Do Minimum Wage Increases Cause Financial Stress to Small Businesses? Evidence from 15 Million Establishments (with Sudheer Chava and Alex Oettl)
-- AFA 2019 (Scheduled), Workshop on Workforce Development Initiatives 2018
The Dark Side of Technological Progress? Impact of E-Commerce on Employees at Brick-and-Mortar Retailers (with Sudheer Chava, Alex Oettl, and Linghang Zeng)
Using an employer-employee payroll dataset for approximately 2.6 million retail workers, we analyze the impact of the staggered rollout of a major e-commerce retailer's fulfillment centers on the income and employment of workers at geographically proximate brick-and-mortar retail stores. We find that the establishment of an e-commerce fulfillment center in a county has a negative effect on the income of retail workers in that county and in neighboring counties within 100 miles. Wages of hourly workers, especially part-time hourly workers, decrease significantly. This decrease is driven by a drop in the number of hours worked. We observe a U-shaped pattern in which both young and old workers experience a sharper decrease in wage income. Consequently, in these counties, there is a decrease in credit scores and an increase in delinquency for retail workers that have higher prior credit utilization. Using sales and employment data for 3.2 million stores, we find that retail stores in counties around fulfillment centers experience a reduction in sales and in their number of employees. Further, there is a decrease in entry and an increase in exits for stores in the retail sector, with small and young retail stores exiting at a higher rate. Our robustness tests show that our results are unlikely to be driven by prevailing local economic conditions. Overall, our results highlight the extent to which a dramatic increase in e-commerce retail sales can have some adverse consequences for workers at traditional brick-and-mortar stores.
-- Midwest Finance Association 2018 (Invited Session), ABFER 2018, CICF 2018 (Scheduled), EFA 2018 (Scheduled), NBER SI 2018, IT & Digitization (Scheduled), NFA 2018 (Scheduled), Summer Finance Conference, ISB (2018)
Worker Mobility, and Firm Leverage: Evidence from State Health Mandates (with S Lakshmi Naaraayanan)
We study how changes in intra-firm bargaining through mandated health insurance provision affects financing decisions of firms. We use staggered adoption of state health mandates which significantly reduced worker mobility through the provision of better health insurance coverage by firms to their employees. The resulting worker ‘job-lock’ allow firms to increase financial leverage by lowering operating costs. Consistent with this, we show that following the adoption of high-cost mandates, job turnover among workers reduces significantly, specifically for workers with employer-sponsored health insurance. Further, we find stronger effects among firms that significantly benefit more from this job-lock and subsequently respond by increasing their debt ratios. These effects are stronger for a) firms with small labor pool, b) financially constrained firms and c) firms that operate in industries with higher job mobility. Our results are robust to geographic regression discontinuity design where we focus on firms located in counties adjacent to state borders. Overall, our results are consistent with greater operational flexibility allowing firms to raise financial leverage through an increase in intra-firm bargaining power.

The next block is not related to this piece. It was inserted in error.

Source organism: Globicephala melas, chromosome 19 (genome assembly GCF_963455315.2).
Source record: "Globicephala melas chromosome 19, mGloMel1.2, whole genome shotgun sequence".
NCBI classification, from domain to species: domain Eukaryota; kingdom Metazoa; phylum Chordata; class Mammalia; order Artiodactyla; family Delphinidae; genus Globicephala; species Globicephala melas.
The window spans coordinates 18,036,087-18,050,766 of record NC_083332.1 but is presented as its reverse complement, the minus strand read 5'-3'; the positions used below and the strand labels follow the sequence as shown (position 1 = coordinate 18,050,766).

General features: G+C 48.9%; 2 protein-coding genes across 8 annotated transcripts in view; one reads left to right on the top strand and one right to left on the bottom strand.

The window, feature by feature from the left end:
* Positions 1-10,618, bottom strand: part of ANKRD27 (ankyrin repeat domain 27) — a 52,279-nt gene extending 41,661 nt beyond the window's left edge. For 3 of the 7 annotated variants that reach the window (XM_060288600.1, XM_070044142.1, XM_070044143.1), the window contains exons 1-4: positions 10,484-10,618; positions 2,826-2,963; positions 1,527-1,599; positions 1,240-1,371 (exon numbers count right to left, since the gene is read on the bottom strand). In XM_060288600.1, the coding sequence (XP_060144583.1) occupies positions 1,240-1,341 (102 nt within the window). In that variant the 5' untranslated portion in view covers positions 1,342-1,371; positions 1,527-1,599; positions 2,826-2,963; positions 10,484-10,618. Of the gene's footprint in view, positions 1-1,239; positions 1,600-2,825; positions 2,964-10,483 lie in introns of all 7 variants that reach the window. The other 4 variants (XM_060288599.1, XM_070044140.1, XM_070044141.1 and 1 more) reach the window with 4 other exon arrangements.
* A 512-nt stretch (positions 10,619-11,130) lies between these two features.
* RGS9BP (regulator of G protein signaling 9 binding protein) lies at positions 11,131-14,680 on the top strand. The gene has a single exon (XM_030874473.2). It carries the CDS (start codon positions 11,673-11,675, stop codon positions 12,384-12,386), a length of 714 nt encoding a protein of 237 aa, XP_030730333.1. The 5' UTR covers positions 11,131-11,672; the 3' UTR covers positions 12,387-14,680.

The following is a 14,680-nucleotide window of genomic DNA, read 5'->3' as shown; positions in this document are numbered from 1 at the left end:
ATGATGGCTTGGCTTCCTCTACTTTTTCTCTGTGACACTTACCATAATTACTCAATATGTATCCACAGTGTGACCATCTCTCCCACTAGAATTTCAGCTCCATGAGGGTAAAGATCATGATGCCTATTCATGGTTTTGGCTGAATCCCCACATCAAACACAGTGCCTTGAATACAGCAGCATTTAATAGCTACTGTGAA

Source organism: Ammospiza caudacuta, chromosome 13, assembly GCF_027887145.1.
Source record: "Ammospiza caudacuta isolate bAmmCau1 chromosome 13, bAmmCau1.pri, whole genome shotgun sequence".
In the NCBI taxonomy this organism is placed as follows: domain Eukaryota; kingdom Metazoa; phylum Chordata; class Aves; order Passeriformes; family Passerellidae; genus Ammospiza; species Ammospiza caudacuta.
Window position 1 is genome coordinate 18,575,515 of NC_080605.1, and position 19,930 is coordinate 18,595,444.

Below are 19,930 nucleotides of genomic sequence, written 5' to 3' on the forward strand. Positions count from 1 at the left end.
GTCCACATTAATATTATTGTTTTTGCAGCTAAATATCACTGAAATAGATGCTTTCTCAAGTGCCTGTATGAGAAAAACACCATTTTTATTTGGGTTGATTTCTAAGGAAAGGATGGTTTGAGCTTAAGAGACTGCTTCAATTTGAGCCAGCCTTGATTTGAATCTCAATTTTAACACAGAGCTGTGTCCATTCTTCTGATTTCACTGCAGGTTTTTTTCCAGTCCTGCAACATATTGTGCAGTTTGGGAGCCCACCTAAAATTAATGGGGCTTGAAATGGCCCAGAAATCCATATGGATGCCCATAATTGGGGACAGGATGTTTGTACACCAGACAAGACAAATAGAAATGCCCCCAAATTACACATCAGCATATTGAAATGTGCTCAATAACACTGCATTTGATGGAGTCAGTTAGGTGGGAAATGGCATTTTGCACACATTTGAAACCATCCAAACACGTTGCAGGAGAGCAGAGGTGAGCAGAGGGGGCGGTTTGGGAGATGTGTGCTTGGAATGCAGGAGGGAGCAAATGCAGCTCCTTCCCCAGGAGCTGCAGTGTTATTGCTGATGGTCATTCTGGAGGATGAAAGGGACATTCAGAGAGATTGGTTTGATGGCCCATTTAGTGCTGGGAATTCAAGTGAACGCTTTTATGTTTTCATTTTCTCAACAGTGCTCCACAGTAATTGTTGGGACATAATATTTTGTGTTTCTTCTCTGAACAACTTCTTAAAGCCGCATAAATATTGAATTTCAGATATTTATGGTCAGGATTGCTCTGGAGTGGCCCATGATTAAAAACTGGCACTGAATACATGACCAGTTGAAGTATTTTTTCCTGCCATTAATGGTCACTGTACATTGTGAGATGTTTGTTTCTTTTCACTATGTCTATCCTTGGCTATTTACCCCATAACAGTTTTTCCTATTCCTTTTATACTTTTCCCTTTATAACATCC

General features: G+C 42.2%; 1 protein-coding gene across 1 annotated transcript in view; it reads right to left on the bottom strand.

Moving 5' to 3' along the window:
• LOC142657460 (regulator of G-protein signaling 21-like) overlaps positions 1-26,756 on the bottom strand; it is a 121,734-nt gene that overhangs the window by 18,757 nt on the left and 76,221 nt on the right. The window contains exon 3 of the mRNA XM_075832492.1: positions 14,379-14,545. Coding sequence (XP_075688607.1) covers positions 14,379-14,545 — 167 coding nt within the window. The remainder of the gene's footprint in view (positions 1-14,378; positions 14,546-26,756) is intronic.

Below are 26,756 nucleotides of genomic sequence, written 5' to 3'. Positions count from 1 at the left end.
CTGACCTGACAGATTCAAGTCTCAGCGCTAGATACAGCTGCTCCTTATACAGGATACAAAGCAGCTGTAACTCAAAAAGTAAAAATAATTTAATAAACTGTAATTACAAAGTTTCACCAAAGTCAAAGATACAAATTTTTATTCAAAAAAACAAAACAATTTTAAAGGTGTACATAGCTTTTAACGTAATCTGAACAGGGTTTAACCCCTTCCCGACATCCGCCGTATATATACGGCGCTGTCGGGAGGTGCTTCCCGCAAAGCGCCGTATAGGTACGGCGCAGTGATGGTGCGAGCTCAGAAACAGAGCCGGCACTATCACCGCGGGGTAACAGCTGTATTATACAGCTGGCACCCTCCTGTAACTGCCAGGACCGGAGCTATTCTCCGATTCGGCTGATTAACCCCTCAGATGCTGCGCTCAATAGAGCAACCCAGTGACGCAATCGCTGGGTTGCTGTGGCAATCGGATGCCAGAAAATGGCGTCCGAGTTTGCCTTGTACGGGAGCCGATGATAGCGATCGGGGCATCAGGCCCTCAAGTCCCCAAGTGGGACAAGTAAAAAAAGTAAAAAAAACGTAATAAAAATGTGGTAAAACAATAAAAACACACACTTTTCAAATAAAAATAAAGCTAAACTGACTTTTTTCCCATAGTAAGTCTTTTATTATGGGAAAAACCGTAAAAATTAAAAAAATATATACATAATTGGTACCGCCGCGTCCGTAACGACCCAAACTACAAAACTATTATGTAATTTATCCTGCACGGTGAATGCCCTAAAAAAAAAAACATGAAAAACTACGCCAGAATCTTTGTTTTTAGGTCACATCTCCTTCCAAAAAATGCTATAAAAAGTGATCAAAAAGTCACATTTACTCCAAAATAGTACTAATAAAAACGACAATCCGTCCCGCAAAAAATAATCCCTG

-- SFS Cavalcade-Asia Pacific 2017 , AFA PhD Poster Session 2018, Midwest Finance Association 2018, Asian Finance Association 2018 (Scheduled), Financial Management Association 2018 (Scheduled)
How financial constraints affect incumbent supplier firms choice of extending more trade credit vis-`a-vis offering price discounts when facing an increased threat of entry by competitors? Threatened incumbent supplier firms may extend more trade credit, ex-ante, to defend their market power, or they may reduce prices or both. I test these predictions by exploiting plausibly exogenous, staggered removals of product level entry barriers for Indian manufacturing firms, and find that an average incumbent supplier firm extends 11% more trade credit and lowers price by 8.6% with an increased threat of entry. Interestingly, firms with deeper pockets offer longer terms on trade credit, while constrained firms rely on price discounts. Also, I find that financially constrained customers to take credit offers while unconstrained customers take price discounts. I further confirm my results using various proxies of financial constraints and policy changes in the country that improved access to finance. Thus emphasize the role of trade credit as a strategic tool to defend market power, when firms face financial constraints.
-- ABFER 2016, Pacific-Basin Finance Journal Best Paper Award at AsFA 2016, FIRS 2017, SFS Cavalcade 2017, CFEA 2017, Emerging Market Finance 2017
-- The Review of Financial Studies, 2016, 29(10): 2774-2813
-- The Journal of Financial Economics, 2017, 124(1): 195-221